So, we finally moved to Cleveland. My parents were a great, great help. They rented a car from St. Lou and drove down to Memphis, then my father and husband switched off driving the enormous Penske truck for the day-and-a-half trip. We towed our car from the back of the truck (an interesting experience in and of itself). I got to ride with my mom a lot, which was nice, and then also sometimes my husband, which was, of course, also nice. We drove something like 12 hours the first day, making it to just the other side of Columbus. Then we drove the rest of the way, another 4 hours or less, to Cleveland.
Unpacking the truck was uneventful. It was beautiful weather, which I didn’t appreciate at the time. Now, since I’ve seen how it rains almost every day here, it was really a blessing that the sun was out for our movers!! So, distributing everything around the house has been a very, very slow process. I did the bedroom first, and the kitchen second, the master bath third. Everything else has been kind of left to the “whenever” time frame, but I’m slowly getting it together.
Oh, a funny story when we went to return the Penske truck. My father was driving it, with my husband as passenger. My mom and I followed in the rental car. After my father turned the truck around for the fifth or sixth time, we started to think that he was lost. My mother said,
“Call him and ask if they’re lost.”
“I don’t want to call and ask them that,” I replied. “They’ll already be cranky about be lost, and I don’t want to aggravate them. Besides, he’s driving.”
Around that point, my mom’s cell phone rang. It was my husband, telling us that they weren’t lost, it was just that Cleveland’s streets are apparently nearly impossible to navigate with a truck that large, and there were various streets they needed to turn left on which bore “no left turn” signs, etc., etc. So, my father found a way to get to the street we needed, and we drove on and on and on, right into the ghetto. Complete with bars over the boarded up windows and groups of young people loitering everywhere. Every other building was either condemned, or a church with a massive chain-link fence around the parking-lot. I mean, it was interesting, and not as scary as it could have been, since it was broad daylight and all. Still, I wasn’t so comfortable.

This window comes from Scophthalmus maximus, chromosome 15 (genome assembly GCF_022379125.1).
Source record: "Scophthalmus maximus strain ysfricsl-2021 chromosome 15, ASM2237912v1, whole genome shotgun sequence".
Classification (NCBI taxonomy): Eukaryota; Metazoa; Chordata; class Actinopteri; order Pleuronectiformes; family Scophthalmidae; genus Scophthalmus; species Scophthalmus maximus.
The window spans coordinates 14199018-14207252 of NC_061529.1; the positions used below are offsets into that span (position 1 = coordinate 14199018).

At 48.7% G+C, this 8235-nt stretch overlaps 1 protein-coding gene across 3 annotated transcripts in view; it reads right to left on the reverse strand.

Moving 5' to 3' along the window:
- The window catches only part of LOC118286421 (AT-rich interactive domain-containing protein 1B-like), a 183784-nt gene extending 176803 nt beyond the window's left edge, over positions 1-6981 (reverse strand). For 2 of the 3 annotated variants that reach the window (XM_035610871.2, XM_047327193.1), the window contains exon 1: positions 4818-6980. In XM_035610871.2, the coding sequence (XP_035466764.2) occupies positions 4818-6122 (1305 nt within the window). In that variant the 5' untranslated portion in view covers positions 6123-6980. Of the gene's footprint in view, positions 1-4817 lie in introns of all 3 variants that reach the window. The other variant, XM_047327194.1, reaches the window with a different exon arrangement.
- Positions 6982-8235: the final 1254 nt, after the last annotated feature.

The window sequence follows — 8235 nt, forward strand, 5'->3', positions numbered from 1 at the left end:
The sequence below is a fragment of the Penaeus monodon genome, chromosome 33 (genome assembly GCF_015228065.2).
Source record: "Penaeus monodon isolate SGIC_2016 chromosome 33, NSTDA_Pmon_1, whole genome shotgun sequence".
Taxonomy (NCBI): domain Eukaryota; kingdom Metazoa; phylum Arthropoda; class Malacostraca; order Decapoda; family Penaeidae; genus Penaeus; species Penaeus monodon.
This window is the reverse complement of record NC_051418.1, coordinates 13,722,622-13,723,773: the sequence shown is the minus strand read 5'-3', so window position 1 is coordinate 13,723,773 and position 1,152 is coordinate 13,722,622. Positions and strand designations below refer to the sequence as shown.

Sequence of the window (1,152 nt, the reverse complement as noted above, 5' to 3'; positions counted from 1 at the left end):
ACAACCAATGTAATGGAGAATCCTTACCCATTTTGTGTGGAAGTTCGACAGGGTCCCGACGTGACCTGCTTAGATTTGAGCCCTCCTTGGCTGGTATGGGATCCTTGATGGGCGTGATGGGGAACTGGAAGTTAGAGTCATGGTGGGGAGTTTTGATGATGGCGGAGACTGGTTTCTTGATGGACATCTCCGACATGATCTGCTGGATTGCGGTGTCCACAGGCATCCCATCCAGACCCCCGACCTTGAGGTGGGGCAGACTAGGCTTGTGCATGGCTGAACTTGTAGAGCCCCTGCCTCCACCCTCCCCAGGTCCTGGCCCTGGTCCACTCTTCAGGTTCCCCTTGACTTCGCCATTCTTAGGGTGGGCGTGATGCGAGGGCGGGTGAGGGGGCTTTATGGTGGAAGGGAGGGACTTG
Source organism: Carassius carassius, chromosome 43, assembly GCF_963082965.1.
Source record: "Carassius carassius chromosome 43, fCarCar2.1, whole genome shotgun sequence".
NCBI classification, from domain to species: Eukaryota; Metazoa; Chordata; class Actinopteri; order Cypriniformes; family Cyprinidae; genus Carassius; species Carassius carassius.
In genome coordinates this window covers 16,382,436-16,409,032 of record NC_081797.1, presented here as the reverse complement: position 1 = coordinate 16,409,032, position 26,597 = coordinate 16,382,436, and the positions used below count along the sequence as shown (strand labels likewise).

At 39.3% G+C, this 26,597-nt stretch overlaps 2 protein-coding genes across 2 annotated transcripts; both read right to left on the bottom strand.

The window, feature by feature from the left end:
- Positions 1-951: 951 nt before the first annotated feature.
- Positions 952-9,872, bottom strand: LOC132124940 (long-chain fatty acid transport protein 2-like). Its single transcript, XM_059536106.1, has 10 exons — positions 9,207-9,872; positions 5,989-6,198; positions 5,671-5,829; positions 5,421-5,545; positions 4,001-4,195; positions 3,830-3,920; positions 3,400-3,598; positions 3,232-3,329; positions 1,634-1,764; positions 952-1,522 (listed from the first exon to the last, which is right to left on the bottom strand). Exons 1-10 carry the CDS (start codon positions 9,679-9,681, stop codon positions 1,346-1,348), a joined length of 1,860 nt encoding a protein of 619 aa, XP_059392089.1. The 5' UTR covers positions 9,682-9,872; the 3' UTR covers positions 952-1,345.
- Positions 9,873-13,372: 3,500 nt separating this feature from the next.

“I’m not making eye contact,” I told my mother. I guess Mapquest doesn’t denote “good” and “bad” areas to travel in.
Eventually we came to the Penske truck place (which looked more like a really small privately owned repair shop to me), and the man there informed us that they no longer took trucks of the size we were trying to return. My father was non-plussed, as this was the location that the Penske company had told him to return the truck to. Thankfully, the other location was neither far, nor required addition ghetto-cruisin’.
After the ordeal, we went to kosher Subway, and it was wonderful. WONDERFUL. Shortly after that, my parents went back to St. Louis. They stayed over night in Columbus, and then drove the rest of the way the next day.
An interesting note about Cleveland’s Jewish community is how friendly people are here. Neighbors continually came over with goodies, or just to introduce themselves. Also, a lady in the community saw our moving truck and arranged for people to bring us dinner every night for the first week, while my kitchen was still in boxes. It was such a wonderful chesed!
Now, it’s just a matter of continuing to get things in order….slowly, slowly.